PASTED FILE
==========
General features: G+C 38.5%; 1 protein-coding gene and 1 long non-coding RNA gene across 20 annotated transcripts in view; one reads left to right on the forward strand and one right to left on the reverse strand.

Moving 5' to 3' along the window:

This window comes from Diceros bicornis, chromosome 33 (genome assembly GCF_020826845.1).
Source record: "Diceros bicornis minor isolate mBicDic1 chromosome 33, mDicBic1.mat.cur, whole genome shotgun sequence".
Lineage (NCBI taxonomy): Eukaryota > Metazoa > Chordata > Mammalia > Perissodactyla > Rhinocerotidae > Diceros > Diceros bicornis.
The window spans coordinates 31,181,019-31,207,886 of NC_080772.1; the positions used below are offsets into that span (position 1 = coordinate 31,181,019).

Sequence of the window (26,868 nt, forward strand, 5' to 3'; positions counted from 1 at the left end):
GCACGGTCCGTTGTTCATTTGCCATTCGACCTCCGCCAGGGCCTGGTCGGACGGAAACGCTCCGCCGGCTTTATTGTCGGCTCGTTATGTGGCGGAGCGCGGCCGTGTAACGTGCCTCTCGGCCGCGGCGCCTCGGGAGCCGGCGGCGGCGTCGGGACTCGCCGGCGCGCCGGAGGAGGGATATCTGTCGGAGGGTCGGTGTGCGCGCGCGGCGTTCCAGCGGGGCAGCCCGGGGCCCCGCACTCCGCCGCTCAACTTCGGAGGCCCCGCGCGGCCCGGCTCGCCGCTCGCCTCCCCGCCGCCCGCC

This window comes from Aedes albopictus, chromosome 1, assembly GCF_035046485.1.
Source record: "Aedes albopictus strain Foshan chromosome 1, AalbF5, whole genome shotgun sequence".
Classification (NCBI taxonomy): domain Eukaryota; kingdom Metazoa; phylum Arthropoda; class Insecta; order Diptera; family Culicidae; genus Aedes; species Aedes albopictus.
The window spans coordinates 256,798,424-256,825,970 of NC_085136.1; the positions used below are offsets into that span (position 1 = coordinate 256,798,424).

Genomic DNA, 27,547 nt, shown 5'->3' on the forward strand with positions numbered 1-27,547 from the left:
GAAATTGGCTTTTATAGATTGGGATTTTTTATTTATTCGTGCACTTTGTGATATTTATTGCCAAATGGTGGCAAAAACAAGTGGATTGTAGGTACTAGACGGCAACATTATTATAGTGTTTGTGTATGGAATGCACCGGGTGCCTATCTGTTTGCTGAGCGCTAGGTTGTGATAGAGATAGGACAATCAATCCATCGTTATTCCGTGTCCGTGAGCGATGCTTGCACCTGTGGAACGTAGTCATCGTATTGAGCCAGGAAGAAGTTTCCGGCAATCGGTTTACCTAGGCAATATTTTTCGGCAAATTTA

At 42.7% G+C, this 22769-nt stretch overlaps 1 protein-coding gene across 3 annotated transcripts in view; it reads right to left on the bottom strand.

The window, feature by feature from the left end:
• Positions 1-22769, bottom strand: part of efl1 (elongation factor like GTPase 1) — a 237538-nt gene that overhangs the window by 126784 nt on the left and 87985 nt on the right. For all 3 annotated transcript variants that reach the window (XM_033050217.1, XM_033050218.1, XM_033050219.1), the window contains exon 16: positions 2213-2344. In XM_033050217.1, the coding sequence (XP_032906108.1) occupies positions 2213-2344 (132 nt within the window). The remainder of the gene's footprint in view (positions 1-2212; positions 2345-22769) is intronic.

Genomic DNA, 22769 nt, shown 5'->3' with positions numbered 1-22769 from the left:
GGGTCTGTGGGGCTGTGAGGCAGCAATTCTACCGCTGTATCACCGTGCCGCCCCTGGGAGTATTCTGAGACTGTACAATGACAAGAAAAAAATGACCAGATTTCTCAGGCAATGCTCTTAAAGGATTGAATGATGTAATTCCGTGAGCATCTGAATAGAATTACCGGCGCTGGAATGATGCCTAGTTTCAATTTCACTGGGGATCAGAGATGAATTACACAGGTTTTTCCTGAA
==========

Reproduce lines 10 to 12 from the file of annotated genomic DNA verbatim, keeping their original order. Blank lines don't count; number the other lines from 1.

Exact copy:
Source record: "Aedes albopictus strain Foshan chromosome 1, AalbF5, whole genome shotgun sequence".
Classification (NCBI taxonomy): domain Eukaryota; kingdom Metazoa; phylum Arthropoda; class Insecta; order Diptera; family Culicidae; genus Aedes; species Aedes albopictus.
The window spans coordinates 256,798,424-256,825,970 of NC_085136.1; the positions used below are offsets into that span (position 1 = coordinate 256,798,424).